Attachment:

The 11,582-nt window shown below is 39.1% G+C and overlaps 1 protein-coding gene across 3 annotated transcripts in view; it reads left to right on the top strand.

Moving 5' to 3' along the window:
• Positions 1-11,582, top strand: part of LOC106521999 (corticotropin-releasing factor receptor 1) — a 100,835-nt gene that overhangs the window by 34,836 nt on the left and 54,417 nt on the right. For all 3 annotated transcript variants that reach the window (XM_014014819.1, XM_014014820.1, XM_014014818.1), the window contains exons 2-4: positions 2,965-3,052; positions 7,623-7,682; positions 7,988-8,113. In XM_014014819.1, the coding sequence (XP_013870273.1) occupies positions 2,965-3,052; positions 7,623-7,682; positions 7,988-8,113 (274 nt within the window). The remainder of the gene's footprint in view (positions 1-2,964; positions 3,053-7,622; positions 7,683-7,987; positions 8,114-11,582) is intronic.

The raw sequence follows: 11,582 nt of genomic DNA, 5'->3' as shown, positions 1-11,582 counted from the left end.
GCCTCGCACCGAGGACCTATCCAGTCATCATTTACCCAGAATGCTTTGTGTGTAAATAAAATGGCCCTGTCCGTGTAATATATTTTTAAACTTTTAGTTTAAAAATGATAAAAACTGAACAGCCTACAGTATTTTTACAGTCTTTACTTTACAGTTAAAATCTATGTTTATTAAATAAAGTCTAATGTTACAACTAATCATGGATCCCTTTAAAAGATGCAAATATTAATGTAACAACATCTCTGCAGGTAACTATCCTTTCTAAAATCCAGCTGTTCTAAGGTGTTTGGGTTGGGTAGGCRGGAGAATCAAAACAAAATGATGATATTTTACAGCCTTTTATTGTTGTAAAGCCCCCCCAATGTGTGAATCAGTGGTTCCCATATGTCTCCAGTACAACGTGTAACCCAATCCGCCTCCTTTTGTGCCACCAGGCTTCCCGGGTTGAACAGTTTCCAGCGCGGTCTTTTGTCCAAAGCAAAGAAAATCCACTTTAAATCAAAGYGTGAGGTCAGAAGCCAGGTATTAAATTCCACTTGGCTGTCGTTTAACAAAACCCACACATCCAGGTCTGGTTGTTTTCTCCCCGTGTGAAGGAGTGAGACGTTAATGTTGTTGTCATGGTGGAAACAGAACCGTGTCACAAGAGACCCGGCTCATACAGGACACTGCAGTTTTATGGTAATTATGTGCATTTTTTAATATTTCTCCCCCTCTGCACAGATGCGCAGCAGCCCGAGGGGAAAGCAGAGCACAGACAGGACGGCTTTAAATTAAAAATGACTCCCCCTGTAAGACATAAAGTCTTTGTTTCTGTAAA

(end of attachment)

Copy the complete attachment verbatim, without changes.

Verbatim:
The 11,582-nt window shown below is 39.1% G+C and overlaps 1 protein-coding gene across 3 annotated transcripts in view; it reads left to right on the top strand.

Moving 5' to 3' along the window:
• Positions 1-11,582, top strand: part of LOC106521999 (corticotropin-releasing factor receptor 1) — a 100,835-nt gene that overhangs the window by 34,836 nt on the left and 54,417 nt on the right. For all 3 annotated transcript variants that reach the window (XM_014014819.1, XM_014014820.1, XM_014014818.1), the window contains exons 2-4: positions 2,965-3,052; positions 7,623-7,682; positions 7,988-8,113. In XM_014014819.1, the coding sequence (XP_013870273.1) occupies positions 2,965-3,052; positions 7,623-7,682; positions 7,988-8,113 (274 nt within the window). The remainder of the gene's footprint in view (positions 1-2,964; positions 3,053-7,622; positions 7,683-7,987; positions 8,114-11,582) is intronic.

The raw sequence follows: 11,582 nt of genomic DNA, 5'->3' as shown, positions 1-11,582 counted from the left end.
GCCTCGCACCGAGGACCTATCCAGTCATCATTTACCCAGAATGCTTTGTGTGTAAATAAAATGGCCCTGTCCGTGTAATATATTTTTAAACTTTTAGTTTAAAAATGATAAAAACTGAACAGCCTACAGTATTTTTACAGTCTTTACTTTACAGTTAAAATCTATGTTTATTAAATAAAGTCTAATGTTACAACTAATCATGGATCCCTTTAAAAGATGCAAATATTAATGTAACAACATCTCTGCAGGTAACTATCCTTTCTAAAATCCAGCTGTTCTAAGGTGTTTGGGTTGGGTAGGCRGGAGAATCAAAACAAAATGATGATATTTTACAGCCTTTTATTGTTGTAAAGCCCCCCCAATGTGTGAATCAGTGGTTCCCATATGTCTCCAGTACAACGTGTAACCCAATCCGCCTCCTTTTGTGCCACCAGGCTTCCCGGGTTGAACAGTTTCCAGCGCGGTCTTTTGTCCAAAGCAAAGAAAATCCACTTTAAATCAAAGYGTGAGGTCAGAAGCCAGGTATTAAATTCCACTTGGCTGTCGTTTAACAAAACCCACACATCCAGGTCTGGTTGTTTTCTCCCCGTGTGAAGGAGTGAGACGTTAATGTTGTTGTCATGGTGGAAACAGAACCGTGTCACAAGAGACCCGGCTCATACAGGACACTGCAGTTTTATGGTAATTATGTGCATTTTTTAATATTTCTCCCCCTCTGCACAGATGCGCAGCAGCCCGAGGGGAAAGCAGAGCACAGACAGGACGGCTTTAAATTAAAAATGACTCCCCCTGTAAGACATAAAGTCTTTGTTTCTGTAAA